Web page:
It's hardly surprising we're in trouble (given that Dr. Brown's prescription for solving an epic debt crisis has been to borrow a whole shed-load more), because a recent study by Kenneth Rogoff, former head of the IMF, shows that throughout history government debt crises almost always follow banking crises - precisely because governments are so keen to ride to the rescue.  The record shows that, usually, disaster strikes for these countries about two years after their banks go bust.


After Japan, our debt burden (debt as a proportion of what we produce) is the biggest in the whole wide world.

Unfortunately the government debt figures above are already out of date -
and not in a good way

The major culprit here is the sea of debt in the financial sector, but for now let's just consider our own share of this mountain, as taxpayers.  The UK budget deficit - the annual difference between what we spend and what we earn - is estimated to reach £178billion this year.  But it could well end up being more. 

Here's the danger: the market whisper is that anything around or above £200billion is likely to provoke mass dumping of UK government bonds, as large investors become fearful of our ability to pay this ballooning debt without simply printing money and creating serious inflation; at a time when our government is showering bonds on the market like confetti in a desperate attempt to raise cash, these investors could well refuse to take that inflation risk at the current low rates of return, stage a buyers strike and sell up. 

Friends, if your pension or investments are in longer-dated (2-years plus) UK government bonds, or in any beyond the safest countries  highlighted in the chart below, your principal is at risk of taking a hit in a major sell-off

If you are in these types of bonds - and if you have a pension you may well be - you should urgently consider reallocating those into shorter-term (1-year or less) government bonds outside the 'Ring of Fire' if you possibly can.  If you cannot, you may wish to think seriously about switching now from bonds into cash.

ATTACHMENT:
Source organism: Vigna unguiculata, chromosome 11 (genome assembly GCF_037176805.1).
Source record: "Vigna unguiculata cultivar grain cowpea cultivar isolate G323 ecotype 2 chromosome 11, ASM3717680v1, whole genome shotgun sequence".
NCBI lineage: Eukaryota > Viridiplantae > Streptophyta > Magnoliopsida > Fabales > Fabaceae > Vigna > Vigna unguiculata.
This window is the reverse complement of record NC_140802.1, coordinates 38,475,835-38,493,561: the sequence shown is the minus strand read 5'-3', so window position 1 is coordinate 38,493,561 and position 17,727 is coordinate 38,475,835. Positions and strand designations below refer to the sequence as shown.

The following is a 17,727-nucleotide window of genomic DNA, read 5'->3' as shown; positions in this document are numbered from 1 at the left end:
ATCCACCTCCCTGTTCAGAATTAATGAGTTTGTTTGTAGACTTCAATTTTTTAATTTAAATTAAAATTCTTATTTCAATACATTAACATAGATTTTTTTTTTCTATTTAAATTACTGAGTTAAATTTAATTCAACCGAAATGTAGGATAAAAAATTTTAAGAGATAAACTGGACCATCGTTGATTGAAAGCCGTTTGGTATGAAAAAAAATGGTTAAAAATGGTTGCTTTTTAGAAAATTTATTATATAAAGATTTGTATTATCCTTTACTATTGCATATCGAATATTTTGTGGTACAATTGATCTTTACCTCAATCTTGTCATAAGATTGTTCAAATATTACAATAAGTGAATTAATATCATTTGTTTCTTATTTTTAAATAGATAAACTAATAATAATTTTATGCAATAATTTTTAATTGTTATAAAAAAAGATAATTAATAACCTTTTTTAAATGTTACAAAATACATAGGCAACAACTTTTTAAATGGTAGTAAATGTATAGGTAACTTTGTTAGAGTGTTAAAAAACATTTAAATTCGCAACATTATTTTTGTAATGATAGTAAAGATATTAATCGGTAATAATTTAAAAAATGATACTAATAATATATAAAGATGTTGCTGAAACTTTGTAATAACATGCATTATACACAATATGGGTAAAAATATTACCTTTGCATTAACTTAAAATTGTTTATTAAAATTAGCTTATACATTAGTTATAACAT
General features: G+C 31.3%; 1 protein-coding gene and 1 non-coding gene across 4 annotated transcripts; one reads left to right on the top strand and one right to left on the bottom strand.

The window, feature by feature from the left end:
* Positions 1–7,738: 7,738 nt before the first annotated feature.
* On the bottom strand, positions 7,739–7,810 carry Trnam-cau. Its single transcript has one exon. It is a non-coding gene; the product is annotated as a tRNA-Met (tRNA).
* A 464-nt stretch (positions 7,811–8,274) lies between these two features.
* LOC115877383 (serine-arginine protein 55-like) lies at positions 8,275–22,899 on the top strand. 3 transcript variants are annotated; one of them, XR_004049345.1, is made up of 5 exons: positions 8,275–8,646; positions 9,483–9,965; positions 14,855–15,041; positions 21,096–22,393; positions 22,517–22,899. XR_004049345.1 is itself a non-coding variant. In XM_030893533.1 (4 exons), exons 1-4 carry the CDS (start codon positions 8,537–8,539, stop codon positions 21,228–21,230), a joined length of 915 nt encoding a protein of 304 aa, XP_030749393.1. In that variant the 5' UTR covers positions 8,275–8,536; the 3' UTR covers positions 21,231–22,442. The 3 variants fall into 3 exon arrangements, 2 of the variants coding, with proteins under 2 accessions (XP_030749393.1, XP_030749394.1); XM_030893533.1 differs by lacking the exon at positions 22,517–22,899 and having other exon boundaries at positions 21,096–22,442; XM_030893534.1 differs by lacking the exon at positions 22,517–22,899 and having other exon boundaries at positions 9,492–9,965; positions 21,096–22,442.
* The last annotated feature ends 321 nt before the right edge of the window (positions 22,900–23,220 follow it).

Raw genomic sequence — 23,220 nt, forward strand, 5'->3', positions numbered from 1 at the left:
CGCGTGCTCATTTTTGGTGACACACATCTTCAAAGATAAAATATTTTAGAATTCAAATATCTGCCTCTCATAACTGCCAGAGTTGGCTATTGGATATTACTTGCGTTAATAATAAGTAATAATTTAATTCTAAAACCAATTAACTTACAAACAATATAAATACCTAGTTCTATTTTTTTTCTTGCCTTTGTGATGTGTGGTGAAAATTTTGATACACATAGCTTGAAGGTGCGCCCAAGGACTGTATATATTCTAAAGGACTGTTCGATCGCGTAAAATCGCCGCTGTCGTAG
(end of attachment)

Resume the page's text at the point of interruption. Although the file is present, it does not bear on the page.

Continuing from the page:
For a cool, clear perspective listen to Bill Gross, an extremely shrewd investor and head of the world's biggest bond investment house, Pimco.  When he talks, bond traders listen.  He describes the UK government bond market as 'resting on a bed of nitro-glycerine'.  To cut to the chase, start 2½ minutes in:

Ok, so what if you're not invested in any of these flippin' bonds?  What's it got to do with you?  Well, when bonds sell off, their interest rates automatically rise.  The low mortgage rates which have supported the housing market since last year are highly correlated to long-term UK government bonds (gilts).  A spike in gilts would soon lead to a swift and substantial rise in repayments for millions of homeowners.

We'd see a rise in borrowing costs across the board, making life extremely tough for any business or individual already struggling to pay their debts.  The shock would make a double-dip recession almost inevitable, with house price falls, bankruptcies and company failures moving back centre stage and unemployment taking a sharp step higher.

But, hey, look on the bright side.  At least we're not a PIG.  We can, if worse comes to worst, print money to pay off our debts but those wretched porkers cannot since they are firmly strapped into the one-size-fits-all Euro.  They are thus caught between the whims of the bond market (rock) and the whips of the German government and European Central Bank (hard place) who are deciding if and on what terms to bail them out.

A crisis in Euroland which broke the boundaries of Greece and began to spread would then trigger the next crucial link in the chain reaction, and take it global - setting the stage for a potential economic China Syndrome. 


When the world's central banks opened up their monetary spigots after the crash in '08, dropping interest rates to zero and pumping money into the banking system, one consequence few of the grey suits will have considered in their panic was the rebirth of an investing phenomenon known as the 'carry trade'.

In simple terms, this olde traders' technique means you borrow in a stable or sliding currency with a low interest rate, which costs you very little, and invest in an asset (usually a higher-yielding currency) which pays a significantly better rate of return.  Having eventually sold at a tidy profit, you repay what you initially borrowed and pocket the difference.